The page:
The court authorisations of the sales transactions must be processed in accordance with Article 530 of the Spanish Insolvency Act. To this end, the insolvency order must include the proposals, and the creditors and any other interested party may submit allegations within ten days. This period is calculated from the publication of the insolvency order in the Public Insolvency Registry, which must explicitly advise on the existence of a binding offer and identify the offer. 

At the end of the ten-day period, the insolvency administrator must issue a report on the liquidation plan provided for under the Insolvency Act. After this, the judge will issue a decision authorising or refusing the proposed sales transactions on the basis of the documentation provided. Only an appeal for reconsideration may be lodged against this decision.

What are the advantages of Pre-packaged Insolvency?

Although it has so far only been implemented in the Commercial Courts of Barcelona, the Pre-Packaged Insolvency procedure has been welcomed by both the legal community and the business world. At a time when thousands of insolvency proceedings are pending resolution, and with the prospect of the effects of the pandemic driving more companies into insolvency, it has a number of advantages.

For the companies engaged in insolvency proceedings, the new procedure provides a streamlined method to sell viable business units while preserving production and jobs. These assets may also represent an interesting investment and growth opportunity for other companies or entrepreneurs, whose interest could be thwarted if they had to wait for the completion of the insolvency proceedings.

As far as judges and insolvency administrators are concerned, Pre-Packaged Insolvency provides greater assurance that the sale or transfer proposals submitted comply with the requirements of the Insolvency Act. The role of an independent practitioner therefore brings peace of mind to lawyers and administrators, who are perfectly familiar with the legal framework and its attributions but may not be familiar with the functioning of the insolvent company’s sector or market.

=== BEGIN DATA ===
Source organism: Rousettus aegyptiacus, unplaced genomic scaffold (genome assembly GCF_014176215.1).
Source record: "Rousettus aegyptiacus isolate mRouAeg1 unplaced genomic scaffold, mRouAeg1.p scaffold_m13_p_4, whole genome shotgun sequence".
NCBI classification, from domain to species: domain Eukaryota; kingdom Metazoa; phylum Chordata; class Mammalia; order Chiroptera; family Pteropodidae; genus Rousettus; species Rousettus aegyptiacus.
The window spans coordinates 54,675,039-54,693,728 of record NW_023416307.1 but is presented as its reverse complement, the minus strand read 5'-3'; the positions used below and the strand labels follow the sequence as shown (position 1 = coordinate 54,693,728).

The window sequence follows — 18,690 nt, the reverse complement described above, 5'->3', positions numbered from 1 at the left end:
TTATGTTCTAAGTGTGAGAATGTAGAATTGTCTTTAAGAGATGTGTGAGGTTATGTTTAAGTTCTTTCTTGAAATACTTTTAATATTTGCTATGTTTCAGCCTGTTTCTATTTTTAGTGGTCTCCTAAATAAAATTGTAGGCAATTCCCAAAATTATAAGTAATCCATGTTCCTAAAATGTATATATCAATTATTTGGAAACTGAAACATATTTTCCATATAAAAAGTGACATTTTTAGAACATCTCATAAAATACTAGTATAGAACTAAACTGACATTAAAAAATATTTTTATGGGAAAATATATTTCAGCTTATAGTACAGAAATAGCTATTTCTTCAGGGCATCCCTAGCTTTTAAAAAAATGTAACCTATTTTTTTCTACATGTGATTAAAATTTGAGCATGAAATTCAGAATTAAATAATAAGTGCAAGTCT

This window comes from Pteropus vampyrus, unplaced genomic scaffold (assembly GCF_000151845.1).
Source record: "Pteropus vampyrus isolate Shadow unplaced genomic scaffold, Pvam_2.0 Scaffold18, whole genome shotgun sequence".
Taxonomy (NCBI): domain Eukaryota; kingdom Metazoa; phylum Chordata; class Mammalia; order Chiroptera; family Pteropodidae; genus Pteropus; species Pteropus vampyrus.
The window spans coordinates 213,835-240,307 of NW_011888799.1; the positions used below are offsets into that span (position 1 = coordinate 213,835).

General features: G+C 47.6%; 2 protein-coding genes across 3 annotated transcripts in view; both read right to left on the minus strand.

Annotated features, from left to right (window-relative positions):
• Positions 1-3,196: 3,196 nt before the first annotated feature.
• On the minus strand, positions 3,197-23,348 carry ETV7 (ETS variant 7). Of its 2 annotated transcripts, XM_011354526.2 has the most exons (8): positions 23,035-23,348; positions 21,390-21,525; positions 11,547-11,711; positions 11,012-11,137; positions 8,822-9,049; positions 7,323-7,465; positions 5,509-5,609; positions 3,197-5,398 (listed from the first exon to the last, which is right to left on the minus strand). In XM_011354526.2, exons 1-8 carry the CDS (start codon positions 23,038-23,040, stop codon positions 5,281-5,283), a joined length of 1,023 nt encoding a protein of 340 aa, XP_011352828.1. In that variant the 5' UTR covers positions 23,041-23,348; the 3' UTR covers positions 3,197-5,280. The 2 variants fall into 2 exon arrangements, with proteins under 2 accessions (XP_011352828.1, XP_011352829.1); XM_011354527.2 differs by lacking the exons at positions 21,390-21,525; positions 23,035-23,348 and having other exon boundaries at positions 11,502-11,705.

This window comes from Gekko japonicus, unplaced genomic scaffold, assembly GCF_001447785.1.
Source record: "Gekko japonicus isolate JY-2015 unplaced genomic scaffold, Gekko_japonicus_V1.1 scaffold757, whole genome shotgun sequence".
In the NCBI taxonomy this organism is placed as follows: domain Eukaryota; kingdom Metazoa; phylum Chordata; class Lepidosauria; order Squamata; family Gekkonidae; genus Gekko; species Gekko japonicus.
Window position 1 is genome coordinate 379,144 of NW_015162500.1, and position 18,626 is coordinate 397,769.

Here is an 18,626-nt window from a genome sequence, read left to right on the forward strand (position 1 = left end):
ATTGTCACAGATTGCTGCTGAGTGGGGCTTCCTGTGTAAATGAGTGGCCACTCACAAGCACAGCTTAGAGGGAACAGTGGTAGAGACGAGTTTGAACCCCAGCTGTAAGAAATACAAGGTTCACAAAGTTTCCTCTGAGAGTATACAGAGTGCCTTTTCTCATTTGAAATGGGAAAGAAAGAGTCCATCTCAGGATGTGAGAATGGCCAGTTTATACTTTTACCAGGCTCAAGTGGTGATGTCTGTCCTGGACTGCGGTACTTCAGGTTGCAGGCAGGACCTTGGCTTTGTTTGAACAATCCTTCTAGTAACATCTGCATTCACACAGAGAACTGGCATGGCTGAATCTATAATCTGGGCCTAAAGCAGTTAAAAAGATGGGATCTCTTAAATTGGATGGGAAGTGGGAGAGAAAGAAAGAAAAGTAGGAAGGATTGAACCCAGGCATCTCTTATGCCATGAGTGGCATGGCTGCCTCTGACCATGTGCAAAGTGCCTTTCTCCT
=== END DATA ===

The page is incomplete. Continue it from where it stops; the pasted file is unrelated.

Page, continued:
Let us hope that this Pre-Pack initiative used in Barcelona will soon be extended to other Commercial Courts and will contribute to expediting insolvency proceedings, while at the same time helping to protect business operations and employment as far as possible.

Are you facing insolvency proceedings? Find legal advice about your options here.

Is seizing assets an effective way of collecting debt?

Image Article 6 - Effectiveness of seizing assets_EN

Having a court ruling that recognizes your right to collect a debt from a debtor does not guarantee that you will be able to collect the amount due, in whole or in part. This means that a situation may arise where, after spending time and money in legal proceedings to claim an outstanding debt, even if the court rules in your favour, the debtor may not want to voluntarily pay the debt as ordered by the judgment. What can you do in these situations?

If a court rules in favour of the debt collector, but the debtor does not voluntarily comply with the resulting obligation, proceedings must be commenced to enforce the judgment. The purpose of this is to collect the debt by seizing (and subsequently liquidating if necessary) any assets owned by the debtor. 

What assets can and cannot be seized?

Judicial seizure is a procedure that follows a court order and allows a debtor’s assets to be seized in order to liquidate them and satisfy a judgment debt previously awarded by a court. In Spain, sadly the best-known type of foreclosure is a home foreclosure in the event of mortgage default. 

Other types of property can also be seized in the scope of Article 592 of the Spanish Civil Procedure Act (‘LEC’):

  1. Cash or current accounts of any kind.
  2. Receivables that can be realised immediately or in the short term, and titles, securities or other financial instruments that can be traded on official secondary markets. 
  3. Jewellery and works of art.
  4. Income in cash, regardless of its source and the reason for its accrual.
  5. Interest, income, and revenue of any kind.
  6. Movable property or livestock, non-listed shares, titles or securities and company shares.
  7. Property.
  8. Wages, salaries, pensions, and income from professional and commercial work carried out on a self-employed basis.
  9. Receivables and securities that can be realized in the medium and long term.